More significantly, winter often impacts the health of individuals. And in truth, most pastors soon recognize that winter can take its toll on life. Indeed, more people die in the winter months than in any other season.
I have had these thoughts on my mind as of late due to having just lost three wonderful church members to death. Accordingly, I have also been thinking a lot about Heaven. For these reasons, I wanted to post a piece today that is taken from Dr. Robert Petterson, Senior Pastor of Covenant Presbyterian Church in Naples, Florida.
In a message titled "All Things New: Our Eternal Home", first preached on November 8, 2009, Dr. Petterson shared the following about an obscure young man from Venice.
His Italian mother named him after the gospel writer Mark in the hopes that he too would tell the gospel truth. But 13th Century Europeans found it impossible to believe Mark's tales of faraway lands. He claimed that, when he was only seventeen, he took an epic journey lasting a quarter of a century, taking him across the steppes of Russia, the rugged mountains of Afghanistan, the wastelands of Persia, and over the top of the world through the Himalayas. He was the first European to enter China.
Through an amazing set of circumstances, he became a favorite of the most powerful ruler on planet earth, the Kublai Khan. Mark saw cities that made European capitals look like roadside villages. The Khan's palace dwarfed the largest castles and cathedrals in Europe. It was so massive that its banquet room alone could seat 6,000 diners at one time, each eating on a plate of pure gold.
Mark saw the world's first paper money and marveled at the explosive power of gunpowder. It would be the 18th Century before Europe would manufacture as much steel as China was producing in the year 1267. He became the first Italian to taste that Chinese culinary invention, pasta. As an officer of the Khan's court, he travelled to places no European would see for another 500 years.
After serving Kublai Khan for 17 years, Mark began his journey home to Venice, loaded down with gold, silk, and spices. When he arrived home, people dismissed his stories of a mythical place called China. His family priest rebuked him for spinning lies. At his deathbed, his family, friends, and priest begged him to recant his tales of China. But setting his jaw and gasping for breath, Mark spoke his final words, "I have not even told you half of what I saw."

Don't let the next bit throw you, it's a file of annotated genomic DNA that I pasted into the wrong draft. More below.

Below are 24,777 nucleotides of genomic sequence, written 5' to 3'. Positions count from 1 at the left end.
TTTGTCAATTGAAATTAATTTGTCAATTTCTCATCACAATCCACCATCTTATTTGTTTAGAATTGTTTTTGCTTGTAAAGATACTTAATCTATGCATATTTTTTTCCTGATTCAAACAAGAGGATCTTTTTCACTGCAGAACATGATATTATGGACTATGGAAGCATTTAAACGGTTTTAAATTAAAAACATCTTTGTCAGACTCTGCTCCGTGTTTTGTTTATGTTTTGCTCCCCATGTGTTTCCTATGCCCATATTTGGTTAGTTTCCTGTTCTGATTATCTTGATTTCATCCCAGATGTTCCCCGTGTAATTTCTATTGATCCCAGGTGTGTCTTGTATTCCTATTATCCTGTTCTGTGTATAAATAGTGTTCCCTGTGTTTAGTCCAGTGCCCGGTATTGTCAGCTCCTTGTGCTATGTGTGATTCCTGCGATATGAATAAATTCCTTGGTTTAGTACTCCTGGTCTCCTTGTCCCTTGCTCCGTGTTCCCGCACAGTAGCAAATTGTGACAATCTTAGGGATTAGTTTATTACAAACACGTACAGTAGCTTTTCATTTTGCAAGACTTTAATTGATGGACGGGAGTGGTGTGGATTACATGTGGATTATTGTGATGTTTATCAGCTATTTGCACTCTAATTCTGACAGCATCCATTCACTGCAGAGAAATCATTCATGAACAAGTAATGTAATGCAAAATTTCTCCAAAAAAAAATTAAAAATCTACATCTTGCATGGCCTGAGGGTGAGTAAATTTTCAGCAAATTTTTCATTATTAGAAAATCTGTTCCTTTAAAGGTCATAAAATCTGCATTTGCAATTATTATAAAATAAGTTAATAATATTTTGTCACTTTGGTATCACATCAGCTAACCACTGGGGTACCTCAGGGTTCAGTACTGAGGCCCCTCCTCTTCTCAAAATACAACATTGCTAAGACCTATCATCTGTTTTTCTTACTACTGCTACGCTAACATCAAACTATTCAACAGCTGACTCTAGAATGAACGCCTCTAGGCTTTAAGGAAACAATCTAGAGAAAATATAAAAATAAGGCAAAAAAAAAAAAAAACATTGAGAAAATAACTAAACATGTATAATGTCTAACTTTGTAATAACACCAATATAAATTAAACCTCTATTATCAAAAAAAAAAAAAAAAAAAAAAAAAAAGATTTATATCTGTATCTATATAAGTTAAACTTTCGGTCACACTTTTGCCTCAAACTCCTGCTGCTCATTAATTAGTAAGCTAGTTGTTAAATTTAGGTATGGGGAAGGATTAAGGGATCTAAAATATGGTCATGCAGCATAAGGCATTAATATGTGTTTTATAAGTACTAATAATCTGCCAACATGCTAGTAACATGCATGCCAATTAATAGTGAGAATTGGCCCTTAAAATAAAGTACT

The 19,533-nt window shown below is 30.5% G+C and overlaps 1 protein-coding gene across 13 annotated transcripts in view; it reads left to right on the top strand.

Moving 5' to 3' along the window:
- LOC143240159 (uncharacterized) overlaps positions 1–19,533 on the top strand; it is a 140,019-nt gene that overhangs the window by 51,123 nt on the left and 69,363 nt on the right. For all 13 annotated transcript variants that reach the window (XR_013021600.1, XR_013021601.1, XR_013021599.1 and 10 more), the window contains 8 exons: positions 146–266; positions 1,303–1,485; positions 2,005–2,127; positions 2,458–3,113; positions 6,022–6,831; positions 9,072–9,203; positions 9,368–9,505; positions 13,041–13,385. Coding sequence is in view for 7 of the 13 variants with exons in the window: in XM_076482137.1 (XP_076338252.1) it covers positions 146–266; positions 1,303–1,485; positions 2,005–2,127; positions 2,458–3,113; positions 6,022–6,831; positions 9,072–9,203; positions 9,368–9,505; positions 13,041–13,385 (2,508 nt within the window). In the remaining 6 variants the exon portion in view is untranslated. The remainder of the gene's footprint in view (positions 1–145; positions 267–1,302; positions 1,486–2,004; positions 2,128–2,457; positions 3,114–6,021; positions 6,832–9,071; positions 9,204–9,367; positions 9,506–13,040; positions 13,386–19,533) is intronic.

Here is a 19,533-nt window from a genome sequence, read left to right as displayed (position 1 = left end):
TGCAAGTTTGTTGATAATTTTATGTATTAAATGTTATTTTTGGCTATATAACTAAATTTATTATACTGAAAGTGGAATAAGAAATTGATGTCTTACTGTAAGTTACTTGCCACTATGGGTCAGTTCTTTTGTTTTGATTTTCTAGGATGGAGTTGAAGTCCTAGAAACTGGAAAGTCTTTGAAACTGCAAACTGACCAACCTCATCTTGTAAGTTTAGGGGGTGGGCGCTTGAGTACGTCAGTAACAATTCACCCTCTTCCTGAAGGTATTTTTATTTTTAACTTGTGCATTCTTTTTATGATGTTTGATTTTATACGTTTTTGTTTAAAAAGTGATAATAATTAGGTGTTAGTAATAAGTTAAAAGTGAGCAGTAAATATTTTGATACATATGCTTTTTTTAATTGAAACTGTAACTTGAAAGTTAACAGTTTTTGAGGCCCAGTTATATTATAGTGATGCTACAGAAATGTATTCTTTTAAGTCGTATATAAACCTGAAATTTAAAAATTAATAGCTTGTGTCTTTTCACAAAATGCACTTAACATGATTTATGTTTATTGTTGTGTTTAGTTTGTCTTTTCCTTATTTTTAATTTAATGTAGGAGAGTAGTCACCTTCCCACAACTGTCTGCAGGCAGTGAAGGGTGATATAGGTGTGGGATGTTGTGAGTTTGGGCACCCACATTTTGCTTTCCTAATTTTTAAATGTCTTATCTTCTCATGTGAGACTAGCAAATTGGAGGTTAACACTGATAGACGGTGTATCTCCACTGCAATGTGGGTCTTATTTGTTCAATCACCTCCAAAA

Though 13th Century Europeans rejected his stories as the tales of a liar or lunatic, history has proven the truthfulness behind the book he wrote about his adventures—The Travels of Marco Polo. 1300 years before Marco Polo wrote about China, another man, the Apostle John, went on an amazing journey to heaven itself. At times we jaded postmoderns shake our heads in disbelief at the Apostle John's vision and other biblical witnesses to the glory of heaven.
But the biblical writers who describe heaven would declare to us, "I have not even told you half of what I saw. Heaven is more joyful, more glorious, and more beautiful than you could ever imagine." May their God-inspired testimonies and descriptions move us to long for God's gift to us in Christ—the glory of heaven.
The Apostle Paul, like the apostle John, had a first-hand glimpse of Heaven. He relates this in his Second New Testament Letter to the Corinthians (12:2-4). Here, the words Paul uses to describe what he saw are “inexpressible things”. The Koine (or Common) Greek term used here is “arretos”, meaning “unspeakable”. It comes from a combination of two terms: from “a”, the negative particle in Greek translated as "not" and “rhetos”, meaning "speakable". (The English word “rhetoric” is a derivative.)
Little wonder than that Paul (in First Corinthians 2:9) quotes the Prophet Isaiah to describe the place of eternal reward for believers: “… no eye has seen, … no ear has heard, and … no human mind has conceived … the things God has prepared for those who love him.”
Better yet, the words of Jesus Himself as recorded in the New Testament Gospel of Matthew (25:23, KJV) are thus: "Well done, good and faithful servant; thou hast been faithful over a few things, I will make thee ruler over many things: enter thou into the joy of thy lord."
May all who have lost loved ones be comforted by these wonderful words about a glorious place called Heaven!
SOURCE: Dr. Petterson’s exceptional illustration is available widely online. See, for instance: http://www.lollutheran.org/sermonnotes/November_18__20
12.pdf as well as
Dr. Petterson’s actual bio is here: http://www.covenantnaples.com/Pastors.